Exchange-traded funds are investment vehicles that contain an array of different securities including stocks, bonds and commodities. Some ETFs invest in futures contracts for commodities such as oil and natural gas. In theory, the fund should take possession of the commodity on the purchase date listed in the contract. However, futures contracts are often rolled on renewed and this has an impact on the value of shares in the ETF and also can have an impact on the futures market.
ETFs are growth instruments that are structured like mutual funds but are sold like stocks. This means that ETF investors can sell their fund shares on the secondary market as opposed to redeeming their shares with the fund company. Commodities such as gold, oil and natural gas generally rise in value due to inflationary pressures. An imbalance between supply and demand can also cause a spike in commodities prices, and ETF managers attempt to capitalize on such price gains by buying commodities at low prices and then selling the commodities for much higher prices.
A futures contract involves a commodity owner entering into an agreement with a buyer to sell a commodity for a pre-determined price as some point in the future. ETFs buy these contracts with the expectation that the commodity will rise in value so that the market price of the commodity at the time of purchase exceeds the price detailed in the contract. However, an ETF cannot physically take possession of a barrel of oil or a container of gas and attempt to split the commodity between the fund's investors. Therefore, ETF managers attempt to sell the contract for profit before the expiration date. The ETF generates a profit from the sale and rolls that money into a new futures contract.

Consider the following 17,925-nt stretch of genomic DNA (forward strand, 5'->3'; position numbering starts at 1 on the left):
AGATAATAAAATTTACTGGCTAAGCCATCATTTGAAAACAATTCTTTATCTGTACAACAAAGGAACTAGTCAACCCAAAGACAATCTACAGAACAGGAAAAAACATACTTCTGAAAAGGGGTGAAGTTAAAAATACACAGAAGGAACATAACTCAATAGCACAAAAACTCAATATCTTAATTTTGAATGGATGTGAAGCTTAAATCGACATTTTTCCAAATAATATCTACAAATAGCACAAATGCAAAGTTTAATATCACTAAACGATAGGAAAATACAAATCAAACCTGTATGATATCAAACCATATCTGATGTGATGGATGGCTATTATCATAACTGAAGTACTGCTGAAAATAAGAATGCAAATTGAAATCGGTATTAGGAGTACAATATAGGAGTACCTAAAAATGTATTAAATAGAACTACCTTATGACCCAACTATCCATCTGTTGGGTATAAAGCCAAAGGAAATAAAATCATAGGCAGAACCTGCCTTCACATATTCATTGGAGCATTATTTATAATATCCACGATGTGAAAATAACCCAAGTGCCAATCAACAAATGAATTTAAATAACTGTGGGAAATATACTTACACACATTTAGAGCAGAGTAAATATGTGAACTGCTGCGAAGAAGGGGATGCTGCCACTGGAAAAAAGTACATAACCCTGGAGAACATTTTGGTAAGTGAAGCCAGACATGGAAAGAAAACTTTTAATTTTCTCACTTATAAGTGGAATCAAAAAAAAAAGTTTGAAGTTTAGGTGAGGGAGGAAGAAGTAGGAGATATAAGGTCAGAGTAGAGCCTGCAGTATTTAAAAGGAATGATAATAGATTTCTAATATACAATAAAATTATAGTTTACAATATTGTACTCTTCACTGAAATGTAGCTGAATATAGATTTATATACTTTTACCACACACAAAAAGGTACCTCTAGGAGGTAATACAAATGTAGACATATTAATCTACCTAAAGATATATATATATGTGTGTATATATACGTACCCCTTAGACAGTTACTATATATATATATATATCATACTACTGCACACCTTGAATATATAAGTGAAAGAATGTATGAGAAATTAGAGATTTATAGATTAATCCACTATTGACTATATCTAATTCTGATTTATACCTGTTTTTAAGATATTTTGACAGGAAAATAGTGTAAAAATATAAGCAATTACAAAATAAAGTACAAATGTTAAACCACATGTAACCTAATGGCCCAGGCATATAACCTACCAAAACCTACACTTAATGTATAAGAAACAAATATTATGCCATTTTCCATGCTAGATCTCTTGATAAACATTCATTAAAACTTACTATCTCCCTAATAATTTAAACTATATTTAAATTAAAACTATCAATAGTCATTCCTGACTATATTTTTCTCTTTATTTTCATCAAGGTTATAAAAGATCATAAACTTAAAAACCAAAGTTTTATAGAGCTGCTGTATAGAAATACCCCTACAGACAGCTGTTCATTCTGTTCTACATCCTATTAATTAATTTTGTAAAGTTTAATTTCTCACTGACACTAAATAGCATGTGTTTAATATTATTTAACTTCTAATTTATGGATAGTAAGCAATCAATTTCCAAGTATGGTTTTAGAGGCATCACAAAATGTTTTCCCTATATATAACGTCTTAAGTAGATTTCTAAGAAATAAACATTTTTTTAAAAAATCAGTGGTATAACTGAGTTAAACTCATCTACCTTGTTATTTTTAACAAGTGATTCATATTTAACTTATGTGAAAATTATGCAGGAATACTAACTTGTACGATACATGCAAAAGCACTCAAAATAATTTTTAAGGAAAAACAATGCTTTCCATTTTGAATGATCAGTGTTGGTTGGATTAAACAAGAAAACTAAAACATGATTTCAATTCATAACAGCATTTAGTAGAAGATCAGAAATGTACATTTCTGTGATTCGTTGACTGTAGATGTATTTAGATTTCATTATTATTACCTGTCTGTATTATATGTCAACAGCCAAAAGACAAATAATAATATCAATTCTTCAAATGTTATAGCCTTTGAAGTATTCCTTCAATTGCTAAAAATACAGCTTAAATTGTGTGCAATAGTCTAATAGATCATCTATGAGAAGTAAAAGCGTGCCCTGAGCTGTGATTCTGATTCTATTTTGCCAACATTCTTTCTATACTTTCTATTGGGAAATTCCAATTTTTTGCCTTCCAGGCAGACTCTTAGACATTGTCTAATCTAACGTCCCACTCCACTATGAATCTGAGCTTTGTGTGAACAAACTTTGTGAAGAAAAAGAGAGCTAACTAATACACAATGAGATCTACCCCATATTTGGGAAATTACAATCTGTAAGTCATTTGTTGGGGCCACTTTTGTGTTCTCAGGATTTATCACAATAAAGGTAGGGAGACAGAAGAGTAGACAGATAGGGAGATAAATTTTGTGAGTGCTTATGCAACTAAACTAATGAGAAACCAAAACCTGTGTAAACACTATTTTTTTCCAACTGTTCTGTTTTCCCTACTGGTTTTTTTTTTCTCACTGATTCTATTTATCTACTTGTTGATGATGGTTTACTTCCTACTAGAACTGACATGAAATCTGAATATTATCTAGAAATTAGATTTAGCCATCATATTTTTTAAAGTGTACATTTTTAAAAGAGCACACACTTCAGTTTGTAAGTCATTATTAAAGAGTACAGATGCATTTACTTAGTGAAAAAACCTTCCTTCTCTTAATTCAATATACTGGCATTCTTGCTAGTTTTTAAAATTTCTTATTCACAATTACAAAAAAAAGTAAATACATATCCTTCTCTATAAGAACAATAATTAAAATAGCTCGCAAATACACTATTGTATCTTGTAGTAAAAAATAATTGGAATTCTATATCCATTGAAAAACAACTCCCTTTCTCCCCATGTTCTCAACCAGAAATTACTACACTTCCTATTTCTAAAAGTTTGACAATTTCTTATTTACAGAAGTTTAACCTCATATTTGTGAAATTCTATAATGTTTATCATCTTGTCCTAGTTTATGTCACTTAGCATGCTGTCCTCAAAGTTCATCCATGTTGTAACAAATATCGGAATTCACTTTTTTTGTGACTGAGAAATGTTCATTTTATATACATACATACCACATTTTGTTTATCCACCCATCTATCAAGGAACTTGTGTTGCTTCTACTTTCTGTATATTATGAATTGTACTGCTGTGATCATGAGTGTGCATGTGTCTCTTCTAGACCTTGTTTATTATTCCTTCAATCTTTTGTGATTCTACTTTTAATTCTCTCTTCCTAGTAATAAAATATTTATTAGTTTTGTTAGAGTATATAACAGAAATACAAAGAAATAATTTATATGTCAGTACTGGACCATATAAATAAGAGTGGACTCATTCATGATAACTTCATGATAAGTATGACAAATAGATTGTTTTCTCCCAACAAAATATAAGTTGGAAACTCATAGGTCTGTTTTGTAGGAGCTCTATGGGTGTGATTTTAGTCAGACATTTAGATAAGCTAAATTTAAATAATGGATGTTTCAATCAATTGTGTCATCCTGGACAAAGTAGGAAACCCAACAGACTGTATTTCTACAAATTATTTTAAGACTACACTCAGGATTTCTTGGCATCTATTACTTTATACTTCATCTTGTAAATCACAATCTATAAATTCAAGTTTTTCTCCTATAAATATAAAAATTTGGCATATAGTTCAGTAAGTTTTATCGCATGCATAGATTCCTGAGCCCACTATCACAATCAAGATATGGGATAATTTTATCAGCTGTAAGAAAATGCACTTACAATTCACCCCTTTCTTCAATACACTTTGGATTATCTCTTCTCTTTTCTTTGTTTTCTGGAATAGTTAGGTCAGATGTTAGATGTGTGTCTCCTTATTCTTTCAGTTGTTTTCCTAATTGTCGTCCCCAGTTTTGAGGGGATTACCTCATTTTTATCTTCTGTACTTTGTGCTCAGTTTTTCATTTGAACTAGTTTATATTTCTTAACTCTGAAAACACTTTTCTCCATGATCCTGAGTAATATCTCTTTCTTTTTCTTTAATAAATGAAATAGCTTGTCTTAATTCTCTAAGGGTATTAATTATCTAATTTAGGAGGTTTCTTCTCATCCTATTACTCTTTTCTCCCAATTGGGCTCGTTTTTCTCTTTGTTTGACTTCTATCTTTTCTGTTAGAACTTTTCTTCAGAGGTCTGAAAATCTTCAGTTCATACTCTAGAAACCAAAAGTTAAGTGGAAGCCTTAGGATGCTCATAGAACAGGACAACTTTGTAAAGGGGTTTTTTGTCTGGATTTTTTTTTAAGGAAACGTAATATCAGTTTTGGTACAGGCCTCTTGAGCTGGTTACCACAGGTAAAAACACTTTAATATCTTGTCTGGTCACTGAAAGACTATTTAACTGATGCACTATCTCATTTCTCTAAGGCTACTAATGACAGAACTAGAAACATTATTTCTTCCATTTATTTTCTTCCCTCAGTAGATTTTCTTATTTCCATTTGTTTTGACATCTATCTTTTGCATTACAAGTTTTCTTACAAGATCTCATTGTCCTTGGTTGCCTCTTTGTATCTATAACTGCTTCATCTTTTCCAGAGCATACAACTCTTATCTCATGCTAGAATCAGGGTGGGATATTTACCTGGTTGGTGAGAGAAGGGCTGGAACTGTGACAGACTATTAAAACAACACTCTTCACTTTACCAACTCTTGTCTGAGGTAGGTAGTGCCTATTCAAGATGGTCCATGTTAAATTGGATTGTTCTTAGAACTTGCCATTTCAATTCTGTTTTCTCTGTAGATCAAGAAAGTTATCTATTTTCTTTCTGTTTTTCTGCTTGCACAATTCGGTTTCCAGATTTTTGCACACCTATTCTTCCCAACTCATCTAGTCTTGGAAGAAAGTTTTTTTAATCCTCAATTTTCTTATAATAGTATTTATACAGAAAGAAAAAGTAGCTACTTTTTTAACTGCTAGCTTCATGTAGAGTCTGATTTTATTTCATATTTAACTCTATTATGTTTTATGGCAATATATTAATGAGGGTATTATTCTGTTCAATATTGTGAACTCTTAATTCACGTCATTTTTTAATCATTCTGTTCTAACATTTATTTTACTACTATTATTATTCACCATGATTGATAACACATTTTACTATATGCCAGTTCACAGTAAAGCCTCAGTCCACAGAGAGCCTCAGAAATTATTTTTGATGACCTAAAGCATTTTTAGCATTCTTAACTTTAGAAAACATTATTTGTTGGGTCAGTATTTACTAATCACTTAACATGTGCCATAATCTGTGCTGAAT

Supply And Demand
When demand for commodities rises, prices rise. When an ETF rolls a futures contract, the amount that it invests in the new contract exceeds the amount it invested in the previous contract. Competition for futures and commodities rises as more money comes into the commodities futures market. Assuming that no other factors are influencing the market, futures prices would always rise over time if ETFs and other fund companies continually rolled futures contracts.
While contact rolling does have an impact on futures contracts, many other factors also have an influence on the price of traded securities. During recessions, governments sometimes release oil reserves onto the market in an effort to drive down prices by ensuring that supply outstrips demand. If this occurs, the commodities prices in previously agreed futures contracts may exceed the current market price. Since an ETF cannot actually take possession of the commodity, it must roll the contract by selling it for a loss and then reinvesting in a more-expensive contract. When this occurs, the ETF and ETF investors lose money, but the rolling of the ETF does not have much of an impact on futures prices because other more powerful factors are driving prices down.
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